The regulations you need to be familiar with are covered by the federal CAN-SPAM Act, which oversees commercial email communications. Technology makes it very easy, and thus very tempting, to do the exact things that CAN-SPAM prohibits – intentionally or accidentally. However, if you are found to be in violation of these rules, the penalties are hefty: you can be fined per email that you send, so the bigger your list, the more you risk.

 

These tips cover the “Before” and “During” stages of running an email marketing program. The “After” stage – how to make sense of, and make use of, your email marketing analytics – is covered in detail here. Don’t forget to follow us on LinkedIn or Twitter for regular updates, or visit the CSP.com homepage (and scroll down just a little) to sign up for our monthly email newsletter!


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5 Compelling Reasons to Measure Employee Engagement

March 2, 2016

The ongoing cycle of customer experience success is comprised of four main influencers: Employees, Customers, Management, and Data. In this series, CSP examines the Employee segment of that cycle and the benefits of focusing on internal culture to drive success.

Understanding Employee Engagement

As defined by the Corporate Leadership Council, “Engagement is the extent to which employees commit to something or someone in their organization and how hard they work and how long they stay as a result of that commitment.”

Engagement is all about intentionally creating a motivating workplace environment, while simultaneously aligning individual employee talents with business strategy. Employees engaged in their work are likely to be motivated, to work with passion, to remain committed to their employer, and to stay focused on achieving business goals and driving the organization’s future.

Why It’s Important to Measure Employee Engagement

1 – Employee engagement directly correlates with performance and business results

No business can expect to grow and achieve sustainable success without an engaged workforce. This is especially true as it applies to customer service and satisfaction. Customer experience is nurtured from the inside out, and relies on competent, well-trained, and highly motivated employees. Sure, you may deliver annual performance reviews and objectives, but that’s only scratching the surface of the overall success of your team.

2 – Being a ‘Great Place to Work’ attracts top talent

A company’s reputation as an employer is one factor determining the quality of applicants for open positions, be they external or internal applicants. Being a great place to work is not just about bragging rights and publicity, it demonstrates to potential candidates (not to mention customers and the general public) that you are doing the all the right things to keep your employees feeling fulfilled. Any worthy candidate will see this as extra incentive to join your team. It may even attract them away from competitors with similar openings available.

3 – Engaged employees are emotionally invested

Your contract with your employees goes beyond tangible benefits like compensation and benefits. How employees feel about their jobs – their managers, their workload and hours, the company’s mission and the quality of the product or service – makes the difference between a job that looks good on paper and one that is satisfying in practice. Employees who are emotionally invested in the company’s success are among your greatest assets.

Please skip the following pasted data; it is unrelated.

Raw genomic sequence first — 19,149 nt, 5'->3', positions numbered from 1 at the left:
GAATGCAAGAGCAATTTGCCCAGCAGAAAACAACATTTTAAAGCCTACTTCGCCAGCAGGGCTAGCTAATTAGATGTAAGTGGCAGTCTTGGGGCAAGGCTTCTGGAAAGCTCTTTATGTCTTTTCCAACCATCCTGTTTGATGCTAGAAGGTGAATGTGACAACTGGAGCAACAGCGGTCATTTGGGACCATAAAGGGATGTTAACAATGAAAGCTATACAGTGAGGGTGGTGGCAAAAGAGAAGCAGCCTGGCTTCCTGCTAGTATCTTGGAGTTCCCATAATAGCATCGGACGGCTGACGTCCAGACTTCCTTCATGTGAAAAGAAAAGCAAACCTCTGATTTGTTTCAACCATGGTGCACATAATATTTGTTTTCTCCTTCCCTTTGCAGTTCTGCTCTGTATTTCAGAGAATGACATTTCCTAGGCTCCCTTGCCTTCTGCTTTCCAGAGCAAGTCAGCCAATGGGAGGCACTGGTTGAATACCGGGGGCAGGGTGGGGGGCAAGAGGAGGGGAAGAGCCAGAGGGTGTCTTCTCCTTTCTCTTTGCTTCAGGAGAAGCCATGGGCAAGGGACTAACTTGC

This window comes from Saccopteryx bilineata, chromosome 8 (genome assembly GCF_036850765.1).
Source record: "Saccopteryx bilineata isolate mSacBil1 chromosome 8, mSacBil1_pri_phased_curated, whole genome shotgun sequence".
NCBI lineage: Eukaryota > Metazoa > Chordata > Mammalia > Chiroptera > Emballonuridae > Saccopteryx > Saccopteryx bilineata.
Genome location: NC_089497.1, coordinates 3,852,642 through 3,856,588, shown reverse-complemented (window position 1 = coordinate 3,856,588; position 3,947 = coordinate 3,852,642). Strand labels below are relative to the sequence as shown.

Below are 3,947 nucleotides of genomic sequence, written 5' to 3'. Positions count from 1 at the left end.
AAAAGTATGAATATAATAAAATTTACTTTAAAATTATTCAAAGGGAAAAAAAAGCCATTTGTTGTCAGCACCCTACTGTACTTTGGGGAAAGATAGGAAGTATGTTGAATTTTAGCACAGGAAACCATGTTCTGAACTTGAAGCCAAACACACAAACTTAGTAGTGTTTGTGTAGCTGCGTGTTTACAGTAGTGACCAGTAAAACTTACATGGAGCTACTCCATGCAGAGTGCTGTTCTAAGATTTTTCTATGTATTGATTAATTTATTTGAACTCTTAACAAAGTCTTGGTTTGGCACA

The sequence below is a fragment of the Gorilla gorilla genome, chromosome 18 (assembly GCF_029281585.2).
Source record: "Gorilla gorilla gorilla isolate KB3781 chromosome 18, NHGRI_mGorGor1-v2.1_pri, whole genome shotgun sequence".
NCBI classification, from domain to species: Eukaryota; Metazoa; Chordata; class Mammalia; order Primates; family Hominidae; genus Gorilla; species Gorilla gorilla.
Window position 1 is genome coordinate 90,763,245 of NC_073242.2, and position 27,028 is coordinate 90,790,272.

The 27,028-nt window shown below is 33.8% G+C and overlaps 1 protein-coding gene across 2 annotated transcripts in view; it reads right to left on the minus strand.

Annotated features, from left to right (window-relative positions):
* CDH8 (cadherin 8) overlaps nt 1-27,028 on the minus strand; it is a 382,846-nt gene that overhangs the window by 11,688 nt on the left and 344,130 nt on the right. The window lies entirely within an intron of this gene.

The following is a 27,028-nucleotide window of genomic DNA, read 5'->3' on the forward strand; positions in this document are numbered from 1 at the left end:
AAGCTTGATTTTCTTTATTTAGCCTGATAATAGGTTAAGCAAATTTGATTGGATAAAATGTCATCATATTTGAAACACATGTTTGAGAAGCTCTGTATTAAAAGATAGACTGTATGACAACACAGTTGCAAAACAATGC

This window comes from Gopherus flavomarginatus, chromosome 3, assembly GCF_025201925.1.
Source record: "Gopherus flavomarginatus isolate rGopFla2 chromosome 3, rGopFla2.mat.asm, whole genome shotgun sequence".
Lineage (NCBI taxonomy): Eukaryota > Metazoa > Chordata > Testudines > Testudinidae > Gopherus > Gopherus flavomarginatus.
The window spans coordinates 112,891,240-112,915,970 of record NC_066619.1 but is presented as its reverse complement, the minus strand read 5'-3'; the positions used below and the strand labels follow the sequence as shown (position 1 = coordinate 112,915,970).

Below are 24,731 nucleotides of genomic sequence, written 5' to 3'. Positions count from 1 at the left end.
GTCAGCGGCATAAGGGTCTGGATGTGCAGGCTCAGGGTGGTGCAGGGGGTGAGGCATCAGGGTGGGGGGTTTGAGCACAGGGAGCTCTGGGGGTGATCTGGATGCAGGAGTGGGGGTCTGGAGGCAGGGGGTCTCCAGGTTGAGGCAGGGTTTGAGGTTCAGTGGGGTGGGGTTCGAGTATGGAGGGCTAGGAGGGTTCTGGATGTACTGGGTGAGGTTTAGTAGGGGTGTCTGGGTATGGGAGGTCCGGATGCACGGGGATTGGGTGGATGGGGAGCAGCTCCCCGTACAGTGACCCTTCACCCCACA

CostofReplacing4 – High engagement reduces employee churn

The highest-engaged employees are the least likely to look for or take other employment opportunities that come their way. Naturally, it follows that those who are the least engaged are also the least committed to staying on the team. Not only is it costly to regularly lose employees and have to replace them, voluntary departures affect the morale of the rest of the team.

5 – Engagement can’t be ‘felt,’ it must be measured

While a manager may have a sense of who the most and least engaged members of the team are, many employees will fall somewhere in the invisible middle. These employees are susceptible to being swayed in either direction. Improving individual and overall engagement is only achievable if you know the baseline from which you’re working. Employee engagement metrics take many of the intangible motivators of performance success and make them tangible, visible, and trackable. That’s an essential step for setting goals and implementing internal initiatives to improve engagement.

More posts on internal culture and employee engagement:

The Three Essential Steps to Engaging Customers

November 13, 2015

Customer engagement is a highly coveted measurement of a business’s customer experience. Knowing whether your customers feel engaged by your brand and employees, and which specific measures affect that sense of engagement, can reveal opportunities to build better relationships with your customers.

The goal of generating engagement has driven creative thinking in recent years as businesses look for the secret to getting and holding their customers’ attention. Much of the current conversation centers around social media and mobile devices in the endless race for more followers, likes, clicks, and shares.